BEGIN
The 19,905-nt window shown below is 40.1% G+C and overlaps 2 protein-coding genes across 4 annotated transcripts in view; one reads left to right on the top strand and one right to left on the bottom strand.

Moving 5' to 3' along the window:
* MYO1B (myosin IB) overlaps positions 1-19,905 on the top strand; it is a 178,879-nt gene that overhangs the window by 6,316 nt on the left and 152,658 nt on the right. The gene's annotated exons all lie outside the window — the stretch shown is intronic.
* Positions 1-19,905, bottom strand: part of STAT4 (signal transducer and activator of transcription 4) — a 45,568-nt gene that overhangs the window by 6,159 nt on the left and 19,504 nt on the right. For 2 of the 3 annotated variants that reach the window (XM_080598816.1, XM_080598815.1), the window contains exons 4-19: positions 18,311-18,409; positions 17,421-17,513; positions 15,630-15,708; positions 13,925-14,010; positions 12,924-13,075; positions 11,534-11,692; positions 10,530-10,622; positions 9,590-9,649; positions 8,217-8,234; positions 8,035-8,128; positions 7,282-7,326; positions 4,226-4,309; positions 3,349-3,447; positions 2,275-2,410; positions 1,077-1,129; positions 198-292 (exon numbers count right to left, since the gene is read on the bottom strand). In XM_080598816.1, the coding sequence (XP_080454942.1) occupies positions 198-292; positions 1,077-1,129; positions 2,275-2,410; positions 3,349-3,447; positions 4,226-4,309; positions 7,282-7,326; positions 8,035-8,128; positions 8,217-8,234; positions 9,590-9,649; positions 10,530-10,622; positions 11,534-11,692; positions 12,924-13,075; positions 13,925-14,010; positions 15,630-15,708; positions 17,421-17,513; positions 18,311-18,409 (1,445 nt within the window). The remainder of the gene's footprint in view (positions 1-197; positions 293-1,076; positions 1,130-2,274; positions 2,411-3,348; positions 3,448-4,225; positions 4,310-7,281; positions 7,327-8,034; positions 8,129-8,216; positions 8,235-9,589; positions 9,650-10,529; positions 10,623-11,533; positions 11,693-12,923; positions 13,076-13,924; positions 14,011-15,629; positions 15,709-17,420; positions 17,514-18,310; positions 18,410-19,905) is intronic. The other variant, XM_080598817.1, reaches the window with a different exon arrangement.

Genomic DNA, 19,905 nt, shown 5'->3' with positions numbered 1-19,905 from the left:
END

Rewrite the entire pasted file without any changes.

The 19,905-nt window shown below is 40.1% G+C and overlaps 2 protein-coding genes across 4 annotated transcripts in view; one reads left to right on the top strand and one right to left on the bottom strand.

Moving 5' to 3' along the window:
* MYO1B (myosin IB) overlaps positions 1-19,905 on the top strand; it is a 178,879-nt gene that overhangs the window by 6,316 nt on the left and 152,658 nt on the right. The gene's annotated exons all lie outside the window — the stretch shown is intronic.
* Positions 1-19,905, bottom strand: part of STAT4 (signal transducer and activator of transcription 4) — a 45,568-nt gene that overhangs the window by 6,159 nt on the left and 19,504 nt on the right. For 2 of the 3 annotated variants that reach the window (XM_080598816.1, XM_080598815.1), the window contains exons 4-19: positions 18,311-18,409; positions 17,421-17,513; positions 15,630-15,708; positions 13,925-14,010; positions 12,924-13,075; positions 11,534-11,692; positions 10,530-10,622; positions 9,590-9,649; positions 8,217-8,234; positions 8,035-8,128; positions 7,282-7,326; positions 4,226-4,309; positions 3,349-3,447; positions 2,275-2,410; positions 1,077-1,129; positions 198-292 (exon numbers count right to left, since the gene is read on the bottom strand). In XM_080598816.1, the coding sequence (XP_080454942.1) occupies positions 198-292; positions 1,077-1,129; positions 2,275-2,410; positions 3,349-3,447; positions 4,226-4,309; positions 7,282-7,326; positions 8,035-8,128; positions 8,217-8,234; positions 9,590-9,649; positions 10,530-10,622; positions 11,534-11,692; positions 12,924-13,075; positions 13,925-14,010; positions 15,630-15,708; positions 17,421-17,513; positions 18,311-18,409 (1,445 nt within the window). The remainder of the gene's footprint in view (positions 1-197; positions 293-1,076; positions 1,130-2,274; positions 2,411-3,348; positions 3,448-4,225; positions 4,310-7,281; positions 7,327-8,034; positions 8,129-8,216; positions 8,235-9,589; positions 9,650-10,529; positions 10,623-11,533; positions 11,693-12,923; positions 13,076-13,924; positions 14,011-15,629; positions 15,709-17,420; positions 17,514-18,310; positions 18,410-19,905) is intronic. The other variant, XM_080598817.1, reaches the window with a different exon arrangement.

Genomic DNA, 19,905 nt, shown 5'->3' with positions numbered 1-19,905 from the left: